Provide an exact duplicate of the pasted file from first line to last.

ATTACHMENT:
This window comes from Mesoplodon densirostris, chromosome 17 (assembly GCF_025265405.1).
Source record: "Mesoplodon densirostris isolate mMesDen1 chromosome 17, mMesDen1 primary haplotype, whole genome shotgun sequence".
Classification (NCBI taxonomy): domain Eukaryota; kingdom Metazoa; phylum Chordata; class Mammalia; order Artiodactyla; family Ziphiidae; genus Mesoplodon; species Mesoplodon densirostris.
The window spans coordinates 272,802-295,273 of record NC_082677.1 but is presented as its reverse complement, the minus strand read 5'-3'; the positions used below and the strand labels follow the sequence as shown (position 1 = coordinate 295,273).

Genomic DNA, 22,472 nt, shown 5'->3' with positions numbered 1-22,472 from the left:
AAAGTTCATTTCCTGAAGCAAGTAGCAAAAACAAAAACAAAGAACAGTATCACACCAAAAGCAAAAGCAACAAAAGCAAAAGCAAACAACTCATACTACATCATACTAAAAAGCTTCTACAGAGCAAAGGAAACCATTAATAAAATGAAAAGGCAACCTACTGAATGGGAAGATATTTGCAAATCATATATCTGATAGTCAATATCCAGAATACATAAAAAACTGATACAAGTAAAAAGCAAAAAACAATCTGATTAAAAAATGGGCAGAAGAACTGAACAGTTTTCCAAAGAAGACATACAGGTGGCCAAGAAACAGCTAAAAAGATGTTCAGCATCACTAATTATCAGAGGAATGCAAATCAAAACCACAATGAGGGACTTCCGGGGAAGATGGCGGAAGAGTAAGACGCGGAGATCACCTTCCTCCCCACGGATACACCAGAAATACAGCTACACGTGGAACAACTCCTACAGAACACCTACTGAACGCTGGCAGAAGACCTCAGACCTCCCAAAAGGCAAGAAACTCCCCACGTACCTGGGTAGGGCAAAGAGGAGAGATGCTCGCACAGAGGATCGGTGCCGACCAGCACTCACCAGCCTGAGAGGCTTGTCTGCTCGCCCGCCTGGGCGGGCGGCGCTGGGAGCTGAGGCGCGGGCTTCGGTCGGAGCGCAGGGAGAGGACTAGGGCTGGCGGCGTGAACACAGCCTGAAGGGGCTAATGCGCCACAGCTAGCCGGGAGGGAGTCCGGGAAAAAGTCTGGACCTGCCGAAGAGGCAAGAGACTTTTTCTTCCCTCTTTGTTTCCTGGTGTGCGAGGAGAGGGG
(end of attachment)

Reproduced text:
This window comes from Mesoplodon densirostris, chromosome 17 (assembly GCF_025265405.1).
Source record: "Mesoplodon densirostris isolate mMesDen1 chromosome 17, mMesDen1 primary haplotype, whole genome shotgun sequence".
Classification (NCBI taxonomy): domain Eukaryota; kingdom Metazoa; phylum Chordata; class Mammalia; order Artiodactyla; family Ziphiidae; genus Mesoplodon; species Mesoplodon densirostris.
The window spans coordinates 272,802-295,273 of record NC_082677.1 but is presented as its reverse complement, the minus strand read 5'-3'; the positions used below and the strand labels follow the sequence as shown (position 1 = coordinate 295,273).

Genomic DNA, 22,472 nt, shown 5'->3' with positions numbered 1-22,472 from the left:
AAAGTTCATTTCCTGAAGCAAGTAGCAAAAACAAAAACAAAGAACAGTATCACACCAAAAGCAAAAGCAACAAAAGCAAAAGCAAACAACTCATACTACATCATACTAAAAAGCTTCTACAGAGCAAAGGAAACCATTAATAAAATGAAAAGGCAACCTACTGAATGGGAAGATATTTGCAAATCATATATCTGATAGTCAATATCCAGAATACATAAAAAACTGATACAAGTAAAAAGCAAAAAACAATCTGATTAAAAAATGGGCAGAAGAACTGAACAGTTTTCCAAAGAAGACATACAGGTGGCCAAGAAACAGCTAAAAAGATGTTCAGCATCACTAATTATCAGAGGAATGCAAATCAAAACCACAATGAGGGACTTCCGGGGAAGATGGCGGAAGAGTAAGACGCGGAGATCACCTTCCTCCCCACGGATACACCAGAAATACAGCTACACGTGGAACAACTCCTACAGAACACCTACTGAACGCTGGCAGAAGACCTCAGACCTCCCAAAAGGCAAGAAACTCCCCACGTACCTGGGTAGGGCAAAGAGGAGAGATGCTCGCACAGAGGATCGGTGCCGACCAGCACTCACCAGCCTGAGAGGCTTGTCTGCTCGCCCGCCTGGGCGGGCGGCGCTGGGAGCTGAGGCGCGGGCTTCGGTCGGAGCGCAGGGAGAGGACTAGGGCTGGCGGCGTGAACACAGCCTGAAGGGGCTAATGCGCCACAGCTAGCCGGGAGGGAGTCCGGGAAAAAGTCTGGACCTGCCGAAGAGGCAAGAGACTTTTTCTTCCCTCTTTGTTTCCTGGTGTGCGAGGAGAGGGG